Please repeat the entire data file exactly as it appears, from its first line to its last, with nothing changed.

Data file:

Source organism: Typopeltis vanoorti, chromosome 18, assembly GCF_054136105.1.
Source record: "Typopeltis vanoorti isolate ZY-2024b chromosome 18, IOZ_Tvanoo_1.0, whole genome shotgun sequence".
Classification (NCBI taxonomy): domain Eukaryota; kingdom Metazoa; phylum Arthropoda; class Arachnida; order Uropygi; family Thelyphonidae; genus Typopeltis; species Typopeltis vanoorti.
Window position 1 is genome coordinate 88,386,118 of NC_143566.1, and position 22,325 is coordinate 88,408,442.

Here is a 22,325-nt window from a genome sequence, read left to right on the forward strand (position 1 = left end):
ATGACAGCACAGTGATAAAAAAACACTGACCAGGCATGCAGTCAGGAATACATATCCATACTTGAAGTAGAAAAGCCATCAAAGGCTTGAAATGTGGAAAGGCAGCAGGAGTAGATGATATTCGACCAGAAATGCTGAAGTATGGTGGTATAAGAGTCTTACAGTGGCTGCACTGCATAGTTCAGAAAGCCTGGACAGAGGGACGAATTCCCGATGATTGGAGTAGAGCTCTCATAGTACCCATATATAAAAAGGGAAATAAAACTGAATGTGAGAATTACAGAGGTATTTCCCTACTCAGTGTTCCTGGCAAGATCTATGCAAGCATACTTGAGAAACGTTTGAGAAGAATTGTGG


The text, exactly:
Source organism: Typopeltis vanoorti, chromosome 18, assembly GCF_054136105.1.
Source record: "Typopeltis vanoorti isolate ZY-2024b chromosome 18, IOZ_Tvanoo_1.0, whole genome shotgun sequence".
Classification (NCBI taxonomy): domain Eukaryota; kingdom Metazoa; phylum Arthropoda; class Arachnida; order Uropygi; family Thelyphonidae; genus Typopeltis; species Typopeltis vanoorti.
Window position 1 is genome coordinate 88,386,118 of NC_143566.1, and position 22,325 is coordinate 88,408,442.

Here is a 22,325-nt window from a genome sequence, read left to right on the forward strand (position 1 = left end):
ATGACAGCACAGTGATAAAAAAACACTGACCAGGCATGCAGTCAGGAATACATATCCATACTTGAAGTAGAAAAGCCATCAAAGGCTTGAAATGTGGAAAGGCAGCAGGAGTAGATGATATTCGACCAGAAATGCTGAAGTATGGTGGTATAAGAGTCTTACAGTGGCTGCACTGCATAGTTCAGAAAGCCTGGACAGAGGGACGAATTCCCGATGATTGGAGTAGAGCTCTCATAGTACCCATATATAAAAAGGGAAATAAAACTGAATGTGAGAATTACAGAGGTATTTCCCTACTCAGTGTTCCTGGCAAGATCTATGCAAGCATACTTGAGAAACGTTTGAGAAGAATTGTGG